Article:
The pro-independence Jammu and Kashmir Liberation Front chairman, Yasin Malik, talks to Dawn.com about the elections in Pakistan.
Mohammad Yasin Malik, chairman of pro-independence Jammu and Kashmir Liberation Front (JKLF), says that his party has no favourites, neither in Pakistan nor India – but at the same time he feels disappointed that this time around there is hardly any mention of Kashmir in Pakistan’s various parties’ election campaigns.
The JKLF chief warns that if the Kashmir issue is not addressed as a priority, the conflict will be transferred to another generation. He is also apprehensive that the new generation in the disputed Himalayan region might choose going the Taliban way, as India, according to Mr. Malik, has closed all democratic options and sent a clear message to the Kashmiris that “they have been defeated”.
Malik, a former guerilla commander and now a Gandhian ideologue, refers to members of Indian civil society as ‘firefighters in Kashmir to manage the conflict’. As an ordinary citizen, he misses his 13-month old daughter who is yet to visit Kashmir.
In an exclusive interview with Gowhar Geelani for Dawn.com, Kashmir’s important leader expresses hope that the new democratically-elected government in Pakistan will not put the Kashmir issue on backburner. His message to Pakistan: “Take care of Pakistan, but don’t forget Kashmir!”
Below are excerpts from the interview:
How closely are you monitoring Pakistan elections 2013?
YM: As a Kashmiri and a ‘political animal’ I always keenly monitor elections in both Pakistan as well as India.
GG: Do you have any favourites in this election? Pakistan Tehreek-e-Insaaf (PTI) chief Imran Khan seems to be promising a lot. But this time not much has been said on the Kashmir issue in the election campaign. H hopeful are you about Pakistan’s “Mission Kashmir?”
YM: We don’t have our favourites, neither in India nor Pakistan. Whenever I met the Prime Minister and President of Pakistan, our effort was to convince all political shades to have one voice on Kashmir to find a solution.
When Mr. Pervez Musharraf (the former president of Pakistan) started a political process with respect to Kashmir; I suggested to him that before starting any dialogue with India there is a need to institutionalise the dialogue process in Pakistan. There were five or six parties on board, including the Pakistan Peoples’ Party (PPP), Pakistan Muslim League-Nawaz (PML-N) and Imran Khan’s Pakistan Tehrik-i-Insaf (PTI).
Once the Pakistan Foreign Office used to be Kashmir-centric, but unfortunately Kashmir is missing from this election campaign. Let me give a message to the Pakistani leadership – if they want to put Kashmir on the backburner, the Kashmiri people have a right to ask them a question: Do you want the people of Kashmir to suffer? The more we are putting this issue on the backburner, Kashmir is losing another generation. Kashmiris want to convey to both India and Pakistan that this conflict should not be transferred to another generation.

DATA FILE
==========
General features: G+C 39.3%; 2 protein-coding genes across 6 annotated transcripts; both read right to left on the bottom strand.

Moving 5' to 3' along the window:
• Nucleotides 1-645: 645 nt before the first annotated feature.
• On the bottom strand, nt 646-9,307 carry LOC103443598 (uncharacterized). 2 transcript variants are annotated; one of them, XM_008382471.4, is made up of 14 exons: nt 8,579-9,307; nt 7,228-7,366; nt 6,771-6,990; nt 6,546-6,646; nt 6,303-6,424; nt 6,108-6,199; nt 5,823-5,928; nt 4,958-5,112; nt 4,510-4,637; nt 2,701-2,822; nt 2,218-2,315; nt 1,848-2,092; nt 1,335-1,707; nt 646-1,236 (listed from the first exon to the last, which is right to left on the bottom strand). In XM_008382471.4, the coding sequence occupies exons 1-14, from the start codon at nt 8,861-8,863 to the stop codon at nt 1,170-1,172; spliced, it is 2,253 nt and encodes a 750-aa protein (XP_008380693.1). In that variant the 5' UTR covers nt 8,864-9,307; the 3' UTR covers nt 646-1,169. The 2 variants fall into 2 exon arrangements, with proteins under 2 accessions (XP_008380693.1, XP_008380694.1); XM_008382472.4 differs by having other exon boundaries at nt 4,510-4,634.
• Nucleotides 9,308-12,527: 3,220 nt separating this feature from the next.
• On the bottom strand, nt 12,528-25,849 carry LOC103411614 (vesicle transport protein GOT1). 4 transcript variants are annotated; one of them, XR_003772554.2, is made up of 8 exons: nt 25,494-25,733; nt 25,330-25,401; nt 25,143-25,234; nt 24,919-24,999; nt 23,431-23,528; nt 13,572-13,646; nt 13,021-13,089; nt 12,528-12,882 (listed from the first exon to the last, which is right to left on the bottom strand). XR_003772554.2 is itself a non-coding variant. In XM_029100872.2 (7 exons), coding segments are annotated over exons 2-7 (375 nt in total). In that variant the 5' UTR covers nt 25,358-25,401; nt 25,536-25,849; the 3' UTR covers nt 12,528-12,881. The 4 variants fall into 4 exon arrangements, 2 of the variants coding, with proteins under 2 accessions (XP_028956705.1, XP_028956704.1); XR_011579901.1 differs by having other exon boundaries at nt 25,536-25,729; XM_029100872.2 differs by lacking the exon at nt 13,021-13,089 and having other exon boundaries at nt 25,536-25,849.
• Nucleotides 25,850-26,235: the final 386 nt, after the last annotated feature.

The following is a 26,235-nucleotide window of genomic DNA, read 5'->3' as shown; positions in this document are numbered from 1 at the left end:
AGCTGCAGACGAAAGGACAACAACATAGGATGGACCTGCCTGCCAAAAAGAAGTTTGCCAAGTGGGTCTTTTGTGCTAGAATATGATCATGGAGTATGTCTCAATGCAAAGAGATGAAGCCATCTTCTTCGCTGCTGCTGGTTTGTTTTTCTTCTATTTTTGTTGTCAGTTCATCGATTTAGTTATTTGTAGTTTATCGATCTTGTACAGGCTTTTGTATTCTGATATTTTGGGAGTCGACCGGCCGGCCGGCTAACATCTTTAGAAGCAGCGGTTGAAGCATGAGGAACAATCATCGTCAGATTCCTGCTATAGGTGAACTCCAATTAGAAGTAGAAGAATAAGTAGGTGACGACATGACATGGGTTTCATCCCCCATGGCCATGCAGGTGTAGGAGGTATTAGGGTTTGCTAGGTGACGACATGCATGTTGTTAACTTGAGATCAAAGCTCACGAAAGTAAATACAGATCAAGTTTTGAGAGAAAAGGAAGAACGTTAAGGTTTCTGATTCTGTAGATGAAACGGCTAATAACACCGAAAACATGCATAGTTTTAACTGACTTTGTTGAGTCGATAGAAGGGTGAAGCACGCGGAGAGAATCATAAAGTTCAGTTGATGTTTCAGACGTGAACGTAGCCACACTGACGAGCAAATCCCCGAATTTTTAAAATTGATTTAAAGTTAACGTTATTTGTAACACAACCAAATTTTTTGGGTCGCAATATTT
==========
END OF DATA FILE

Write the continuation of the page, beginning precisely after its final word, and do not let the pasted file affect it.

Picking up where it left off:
There is a strong feeling in Pakistan that country’s stability is the main priority, one of their main focuses. Pakistan’s economy is in the doldrums. There is a thinking class in Pakistan which says if we focus too much on Pakistan, we lose focus on the country. How do you view this?
It is not that we want them to focus solely on Kashmir. Don’t you think we have a right to ask Pakistani leadership when you are engaging with India on different issues, where is Kashmir? We don’t want them to forget Pakistan. We are not saying focus only on Kashmir. That is not the point.
As we are aware, this is the first time any democratically elected government in Pakistan has completed its full tenure. How hopeful are you about this transition from one democratic set-up to another?
YM: It is my political belief is that ‘any bad democracy is better than an able dictatorship’. If we allow the democratic system to continue and flourish, we will end up as a mature democracy. Even 66 years after its independence, Indian democracy still remains fragile. One can’t call it a hundred per cent democracy. But when we give democracy a chance, the temperament of the people starts changing for good. So, it is indeed a healthy sign that the government in Pakistan completed its full term. Now, it is the right of the Pakistani people to decide who has performed or not.
With respect to Kashmir, you have been saying all along that India has choked all democratic options for the Kashmiris. Do you see any chances that Kashmiri youth might be contemplating going the ‘Taliban way?’ Are there any such fears in your mind as a political leader?
YM: It is not only my fear. I have a reasonable question, which I have posed to the Indian elite in Delhi in a conference. I told them that the entire diplomatic community — American, British, European — and Indian civil society came to us and persuaded us to go political. Now, when we given up our armed struggle and started a democratic non-violent movement, it was a collective decision for transition, millions of people came on the streets chanting pro-freedom slogans. You have seen the Arab Spring which also took inspiration from the Kashmiris, but what do Kashmiris get in return? We got 70 body bags in 2008, 42 in 2009 and 124 in 2010! Now there is no space for peaceful protest in Kashmir. There is no space where one could organise a public meeting. All space has been choked completely.
Recently you were in New Delhi to organise a protest but were denied permission. What happened there?
YM: I went there to meet Indian members of the Indian civil society. See, in 1995 … Mr. IK Gujral (who later became India’s Prime Minister), inaugurated the New Delhi office of the All Parties Hurriyat Conference (APHC). Today when you go there with victims, see how I am treated, I was manhandled. Many countries have used their military power in Afghanistan; they exhausted all options against the Taliban. Ultimately, they have concluded that military power is not the solution. They are taking the Taliban on board and have started talking to them. A peace process has been initiated. Next year we are expecting the withdrawal of American-led allied forces from Afghanistan.
How worried are you about the fallout of Nato withdrawal from Afghanistan on Kashmir?